Visitors to New York often comment that it feels like stepping into a movie set. Walking through Central Park is to follow in the footsteps of Harry and Sally, Spider-Man or the various Muppets. Glimpses of the Chrysler Building or the New York Public Library are almost authentic: This is New York City, honey.
Melbourne has very little on-screen cache like that. Its horizon is barely in memory. Instead, architectural aspects survive on a much smaller scale: the lacy ironwork that borders cottages and townhouses; the unusually wide streets of the central city; Independent cinemas stretch across town – Astor, Palace, Theater of the Sun – with monumental facades and gently rickety seats.
And while New Yorkers celebrate its boom and bust cycle, ask Melburnians about their city’s recent history and many vacancies. It is hardly included in school curricula, which take a broader approach. Even at the city museum, the wing dedicated to the city’s history still rests on its colonial roots, before galloping in the last century.
A new documentary, “The Lost City of Melbourne,” goes several ways to explain why the city looks the way it does. At less than 90 minutes, the film reimagines Melbourne’s architectural history, honoring a number of magnificent 19th-century buildings that were felled for the advancement of glass facades in the 1950s and 1960s. and early 1970s.
The film premiered earlier this year at the Melbourne International Film Festival. Since then, screenings at independent cinemas across the city have regularly sold out, as Melburnians rush to learn more about the place they call home.
Gus Berger, the film’s director and independent theater owner in Thornbury, started the self-funded project in a stalemate. “It’s really like discovering another city,” he told me recently. “Although I know Melbourne very well and I’ve lived here all my life, it’s like discovering some kind of secret city, if you like – a city I’m not familiar with at all.”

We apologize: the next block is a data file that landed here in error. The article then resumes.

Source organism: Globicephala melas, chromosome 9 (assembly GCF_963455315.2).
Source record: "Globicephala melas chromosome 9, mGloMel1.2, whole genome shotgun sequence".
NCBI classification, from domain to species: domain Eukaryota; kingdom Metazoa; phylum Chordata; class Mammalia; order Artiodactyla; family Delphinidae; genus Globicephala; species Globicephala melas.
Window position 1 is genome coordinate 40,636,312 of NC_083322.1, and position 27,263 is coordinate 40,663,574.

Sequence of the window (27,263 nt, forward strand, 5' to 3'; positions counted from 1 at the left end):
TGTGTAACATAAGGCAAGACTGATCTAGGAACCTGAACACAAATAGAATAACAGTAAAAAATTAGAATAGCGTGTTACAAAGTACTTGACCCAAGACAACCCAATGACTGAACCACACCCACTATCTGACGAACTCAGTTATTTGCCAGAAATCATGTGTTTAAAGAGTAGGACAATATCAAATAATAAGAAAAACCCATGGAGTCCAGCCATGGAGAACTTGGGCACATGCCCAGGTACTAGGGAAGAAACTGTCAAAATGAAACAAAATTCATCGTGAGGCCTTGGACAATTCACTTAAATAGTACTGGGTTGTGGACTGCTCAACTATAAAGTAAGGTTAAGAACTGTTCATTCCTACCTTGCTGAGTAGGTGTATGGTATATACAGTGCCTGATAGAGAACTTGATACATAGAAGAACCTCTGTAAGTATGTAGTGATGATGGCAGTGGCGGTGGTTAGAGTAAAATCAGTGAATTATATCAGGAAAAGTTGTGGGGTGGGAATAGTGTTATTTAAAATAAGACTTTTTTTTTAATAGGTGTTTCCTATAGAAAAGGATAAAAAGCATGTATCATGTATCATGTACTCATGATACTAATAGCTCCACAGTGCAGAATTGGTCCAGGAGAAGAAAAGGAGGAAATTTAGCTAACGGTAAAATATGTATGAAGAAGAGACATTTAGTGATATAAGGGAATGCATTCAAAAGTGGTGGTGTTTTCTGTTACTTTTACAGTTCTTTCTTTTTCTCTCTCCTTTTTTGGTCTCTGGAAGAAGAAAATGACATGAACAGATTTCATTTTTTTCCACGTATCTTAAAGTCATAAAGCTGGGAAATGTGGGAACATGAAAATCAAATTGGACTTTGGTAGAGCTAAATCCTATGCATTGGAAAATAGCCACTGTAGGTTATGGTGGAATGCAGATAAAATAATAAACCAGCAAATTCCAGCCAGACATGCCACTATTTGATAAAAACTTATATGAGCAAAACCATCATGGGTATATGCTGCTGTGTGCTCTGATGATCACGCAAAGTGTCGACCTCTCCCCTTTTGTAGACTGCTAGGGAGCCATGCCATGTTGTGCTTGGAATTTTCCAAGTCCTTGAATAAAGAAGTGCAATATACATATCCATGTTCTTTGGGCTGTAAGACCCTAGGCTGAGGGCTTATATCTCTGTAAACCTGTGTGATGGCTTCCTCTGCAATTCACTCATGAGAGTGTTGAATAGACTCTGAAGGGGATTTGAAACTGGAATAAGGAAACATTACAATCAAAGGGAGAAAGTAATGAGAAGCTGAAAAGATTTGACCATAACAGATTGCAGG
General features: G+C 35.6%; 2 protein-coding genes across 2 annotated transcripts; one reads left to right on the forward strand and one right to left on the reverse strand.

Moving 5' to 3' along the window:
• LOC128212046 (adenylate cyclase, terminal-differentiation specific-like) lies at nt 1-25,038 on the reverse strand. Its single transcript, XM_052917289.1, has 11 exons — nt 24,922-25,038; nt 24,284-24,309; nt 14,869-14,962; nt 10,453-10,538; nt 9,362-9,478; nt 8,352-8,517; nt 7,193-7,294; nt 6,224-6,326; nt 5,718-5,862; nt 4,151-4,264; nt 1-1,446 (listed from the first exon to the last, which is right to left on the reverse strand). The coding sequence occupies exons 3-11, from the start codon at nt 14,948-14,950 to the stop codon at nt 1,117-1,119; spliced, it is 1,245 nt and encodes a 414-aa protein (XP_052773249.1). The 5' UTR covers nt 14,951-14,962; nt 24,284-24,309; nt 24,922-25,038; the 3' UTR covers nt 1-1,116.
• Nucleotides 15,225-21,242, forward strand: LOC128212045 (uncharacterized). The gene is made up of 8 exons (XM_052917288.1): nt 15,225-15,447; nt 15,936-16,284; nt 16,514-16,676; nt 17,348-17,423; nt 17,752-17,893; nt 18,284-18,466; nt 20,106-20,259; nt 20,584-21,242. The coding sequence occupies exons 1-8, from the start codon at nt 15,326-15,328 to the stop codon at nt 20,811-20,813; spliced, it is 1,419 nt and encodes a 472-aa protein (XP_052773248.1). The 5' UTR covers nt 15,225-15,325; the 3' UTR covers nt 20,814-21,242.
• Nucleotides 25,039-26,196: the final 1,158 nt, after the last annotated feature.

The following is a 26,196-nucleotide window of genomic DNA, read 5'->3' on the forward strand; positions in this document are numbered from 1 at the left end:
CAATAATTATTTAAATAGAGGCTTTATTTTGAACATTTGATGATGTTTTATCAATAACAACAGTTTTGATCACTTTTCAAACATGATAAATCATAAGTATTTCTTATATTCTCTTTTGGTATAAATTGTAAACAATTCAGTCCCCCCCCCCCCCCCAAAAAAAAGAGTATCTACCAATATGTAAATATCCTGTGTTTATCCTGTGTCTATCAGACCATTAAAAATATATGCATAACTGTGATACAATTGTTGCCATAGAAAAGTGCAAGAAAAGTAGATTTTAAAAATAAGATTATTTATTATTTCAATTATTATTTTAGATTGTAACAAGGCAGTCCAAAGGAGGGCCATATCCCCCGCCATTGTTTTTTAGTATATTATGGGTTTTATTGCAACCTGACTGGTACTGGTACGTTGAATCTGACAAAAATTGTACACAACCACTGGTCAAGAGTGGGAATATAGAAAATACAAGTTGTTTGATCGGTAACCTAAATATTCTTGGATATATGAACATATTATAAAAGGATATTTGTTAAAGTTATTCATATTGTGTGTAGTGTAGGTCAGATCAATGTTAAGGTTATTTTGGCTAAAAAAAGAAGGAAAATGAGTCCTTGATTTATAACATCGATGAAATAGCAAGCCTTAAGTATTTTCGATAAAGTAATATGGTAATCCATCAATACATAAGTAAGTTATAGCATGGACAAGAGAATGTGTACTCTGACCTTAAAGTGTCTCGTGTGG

While the film seeks to honor what Melbourne remains, it also mourns the “cultural fringe” – a phrase famously coined in 1950 by Australian critic AA Phillips – that makes developers Developers and planners had to raze some of the city’s most splendid Victorian buildings.
“We decided we were too old-fashioned and too Victorian for the world to see, as we approached the Olympic Games and the queen’s visit,” Mr. Berger said. said, referring to events that took place in 1956 and 1954. “People seem to move on and modernize, and I think the Melburnians just feel that they’re not, and they don’t want to be left behind. behind. “
Watching the movie, I was reminded of “Hoving”, a recent novel by Australian writer Rhett Davis about the city of Fraser, a similar city to Melbourne. One character describes her one-time despair at having to flee this “proverb outpost”: “It’s nothing, this city. It’s not New York, or London, or Hong Kong, or Rome. No child wonders where in the world he is, imagines what it will be like when he gets there.”
Do Melburnians still feel this way? Most not, but maybe a little. The ‘cultural gap’ isn’t at least so overbearing that a devastating ball threatens the city’s most iconic sites – but it also explains why Mr. over such long periods of time to learn about what happened before that.
And while viewers generally love the film, the anxiety at its heart – is Melbourne enough for the world? – filter through its reception. “I’m not sure how this documentary will resonate with non-Melburnians,” wondered one reviewer. Another question is whether the film has “problems with reaching audiences that are not invested in the city.”
The inhabitants of 1880s Melbourne would have no such qualms. A London journalist, visiting in 1885, called it “miracle Melbourne”, writing: “In short, the whole city is filled with riches, even with humanity”. It was rich and beautiful, and the emigrants were attracted by the promise of a land boom, resulted in land in some parts of the city being as valuable as the land of London. Over the course of the decade, the population almost doubled, from 280,000 in 1880 to 490,000 in 1890.
The “lost city of Melbourne” goes some way to regaining that people’s pride. It’s engaging, sincere and poignant, proudly local, but it also makes a compelling case that the world’s eyes must be trained on a town’s pearl, as it is and as it is.
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